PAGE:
68. mrshopey says:

    “The actual interaction with Cardinal Muller and his staff was an experience of dialogue that was respectful and engaging.”
    What was NOT said by them: we see our serious mistake and plan to correct it and apologize.

    If it is true what Elizabeth D stated above that do in fact KNOW they are out line with some things they hold, then I don’t see, after their response and the fact that the CDF DID publish it (meaning the dialogue did not resolve in them be obedient), then that would be formal heresy? Or getting there? Isn’t that the progression – material then formal?

  69. benedetta says:

    The premise of evolution is “survival of the fittest”. Evolutionary biology pits human beings against one another. The gnosticism inherent in this heretical line of thinking is obvious today: 30 million sacrificed on the altar of the pelvic left. There is nothing Christ like or theological in this contrivance.

  70. Mike says:

    Hmm. This is good news indeed. Though remember a few years ago, when Muller was appointed by B16? So many trads were going bonkers because the man was supposed to be a flaming heretic. His recent article on Communion for the divorced and remarried, and his book on the impossibility of female deacons have shown his appointment was providential, in my view.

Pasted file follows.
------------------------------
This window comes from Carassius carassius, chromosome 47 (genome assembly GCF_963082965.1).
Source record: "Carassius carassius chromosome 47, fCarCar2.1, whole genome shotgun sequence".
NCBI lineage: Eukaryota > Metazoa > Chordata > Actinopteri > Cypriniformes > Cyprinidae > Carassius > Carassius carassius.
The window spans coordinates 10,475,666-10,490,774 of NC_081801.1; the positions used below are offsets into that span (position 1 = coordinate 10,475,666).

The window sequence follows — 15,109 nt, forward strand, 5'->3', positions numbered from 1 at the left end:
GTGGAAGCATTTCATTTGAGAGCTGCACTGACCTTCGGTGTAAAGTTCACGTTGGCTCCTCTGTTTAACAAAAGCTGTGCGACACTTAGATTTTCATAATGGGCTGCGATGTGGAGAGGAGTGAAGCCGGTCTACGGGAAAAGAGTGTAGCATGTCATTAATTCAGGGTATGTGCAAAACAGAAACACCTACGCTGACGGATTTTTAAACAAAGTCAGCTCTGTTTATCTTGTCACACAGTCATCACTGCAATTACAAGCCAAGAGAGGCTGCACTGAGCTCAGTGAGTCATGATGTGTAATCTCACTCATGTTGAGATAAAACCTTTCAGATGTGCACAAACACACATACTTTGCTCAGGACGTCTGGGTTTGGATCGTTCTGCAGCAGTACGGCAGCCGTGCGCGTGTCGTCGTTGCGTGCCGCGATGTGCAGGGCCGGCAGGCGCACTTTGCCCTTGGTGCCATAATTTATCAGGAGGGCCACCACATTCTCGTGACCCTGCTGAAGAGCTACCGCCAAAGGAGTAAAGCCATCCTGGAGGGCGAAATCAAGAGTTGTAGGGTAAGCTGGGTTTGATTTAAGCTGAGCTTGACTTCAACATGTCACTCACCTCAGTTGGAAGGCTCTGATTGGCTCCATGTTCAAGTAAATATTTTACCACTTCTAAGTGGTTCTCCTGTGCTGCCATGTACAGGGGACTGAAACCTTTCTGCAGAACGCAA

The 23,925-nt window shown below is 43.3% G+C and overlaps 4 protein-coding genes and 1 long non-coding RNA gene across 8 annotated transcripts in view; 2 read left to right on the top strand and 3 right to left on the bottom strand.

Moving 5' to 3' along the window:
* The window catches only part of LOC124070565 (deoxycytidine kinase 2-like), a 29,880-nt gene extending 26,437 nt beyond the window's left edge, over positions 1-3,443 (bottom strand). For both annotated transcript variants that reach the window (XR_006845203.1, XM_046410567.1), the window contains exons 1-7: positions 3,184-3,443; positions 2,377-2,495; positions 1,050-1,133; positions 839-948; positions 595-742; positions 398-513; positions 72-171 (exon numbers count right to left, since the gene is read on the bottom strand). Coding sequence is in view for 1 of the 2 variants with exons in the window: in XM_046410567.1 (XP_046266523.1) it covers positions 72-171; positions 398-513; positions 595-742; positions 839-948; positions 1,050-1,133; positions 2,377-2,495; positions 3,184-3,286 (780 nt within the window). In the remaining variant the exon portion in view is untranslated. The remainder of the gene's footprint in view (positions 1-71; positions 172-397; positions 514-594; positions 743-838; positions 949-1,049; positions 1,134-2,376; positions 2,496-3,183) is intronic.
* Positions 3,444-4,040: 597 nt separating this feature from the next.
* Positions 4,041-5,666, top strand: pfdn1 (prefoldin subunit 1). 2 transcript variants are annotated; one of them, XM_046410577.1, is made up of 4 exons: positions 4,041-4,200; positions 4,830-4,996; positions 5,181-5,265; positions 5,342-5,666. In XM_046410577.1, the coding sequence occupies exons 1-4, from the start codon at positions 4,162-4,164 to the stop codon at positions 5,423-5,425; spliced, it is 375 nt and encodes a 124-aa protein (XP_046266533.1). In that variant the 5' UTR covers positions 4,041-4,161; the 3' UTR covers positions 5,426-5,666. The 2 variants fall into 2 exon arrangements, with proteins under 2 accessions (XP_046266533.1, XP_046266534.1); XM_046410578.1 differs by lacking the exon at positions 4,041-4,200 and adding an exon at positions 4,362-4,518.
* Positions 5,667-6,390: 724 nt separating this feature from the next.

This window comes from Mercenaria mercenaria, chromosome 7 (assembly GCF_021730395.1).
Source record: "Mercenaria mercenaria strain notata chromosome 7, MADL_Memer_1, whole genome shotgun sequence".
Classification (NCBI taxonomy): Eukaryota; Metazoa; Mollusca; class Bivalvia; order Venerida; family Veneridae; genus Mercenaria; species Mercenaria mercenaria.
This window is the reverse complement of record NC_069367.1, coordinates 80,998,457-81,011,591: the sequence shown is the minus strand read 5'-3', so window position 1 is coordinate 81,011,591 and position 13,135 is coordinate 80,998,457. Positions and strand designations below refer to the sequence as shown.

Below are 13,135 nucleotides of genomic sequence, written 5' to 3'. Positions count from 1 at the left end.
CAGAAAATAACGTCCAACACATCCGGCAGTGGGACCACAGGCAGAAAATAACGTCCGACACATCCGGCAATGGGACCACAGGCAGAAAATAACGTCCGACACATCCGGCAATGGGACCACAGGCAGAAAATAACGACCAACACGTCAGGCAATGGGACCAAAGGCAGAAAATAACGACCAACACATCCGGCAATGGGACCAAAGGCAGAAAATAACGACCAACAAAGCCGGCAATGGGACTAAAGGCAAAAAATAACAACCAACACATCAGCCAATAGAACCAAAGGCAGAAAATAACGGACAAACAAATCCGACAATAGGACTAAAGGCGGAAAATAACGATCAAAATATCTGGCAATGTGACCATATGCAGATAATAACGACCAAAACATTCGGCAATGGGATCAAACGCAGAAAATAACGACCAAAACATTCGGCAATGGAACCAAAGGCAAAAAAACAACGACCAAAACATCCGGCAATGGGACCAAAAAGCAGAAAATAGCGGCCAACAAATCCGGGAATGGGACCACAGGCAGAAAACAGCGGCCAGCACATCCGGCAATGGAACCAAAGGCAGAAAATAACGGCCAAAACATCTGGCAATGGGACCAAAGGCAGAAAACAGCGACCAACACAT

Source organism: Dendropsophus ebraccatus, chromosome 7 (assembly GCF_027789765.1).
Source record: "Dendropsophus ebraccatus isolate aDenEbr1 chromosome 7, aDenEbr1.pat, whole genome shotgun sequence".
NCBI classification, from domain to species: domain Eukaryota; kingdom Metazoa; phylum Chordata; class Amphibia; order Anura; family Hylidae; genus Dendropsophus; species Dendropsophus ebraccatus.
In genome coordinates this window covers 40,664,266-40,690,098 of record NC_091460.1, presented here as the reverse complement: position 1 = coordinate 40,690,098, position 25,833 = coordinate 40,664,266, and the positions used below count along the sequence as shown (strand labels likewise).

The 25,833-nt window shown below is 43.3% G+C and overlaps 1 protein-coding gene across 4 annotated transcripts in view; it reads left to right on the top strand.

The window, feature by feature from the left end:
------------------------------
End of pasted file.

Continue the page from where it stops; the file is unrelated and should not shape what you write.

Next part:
71. traditionalorganist says:

    The Cardinal said that “plans for this year’s Assembly are already at a very advanced stage and [he does] not see the need to interrupt them.

    It would be a sign of good faith if the sisters did cancel the Assembly or at the bare minimum rescind the award.

  72. LeeF says:

    As to what the LCWR’s response will be, well they can either obey or not, not males or bishops, but the teachings of the Church as embodied in the catechism. We already know which they will choose, because we know what they have chosen in the past. But while they may try to continue to dialogue it to death, they know the endgame is upon them, as in (hopefully) a couple years at most.

    So then the question becomes how will they let this play out. They can either willingly make a canonical break on their own initiative as so many Fishwrap supporters urge them to do, and play the victim of course, or they can continue their defiance of the Faith (at the same time hoping the fluffiest pope rescues them from the evil men in the CDF), and just wait until the CDF makes the break for them, and then play the victim to the max. My guess is they choose the latter.

  73. LeeF says:

    Notice that I’d like to see in a parish bulletin: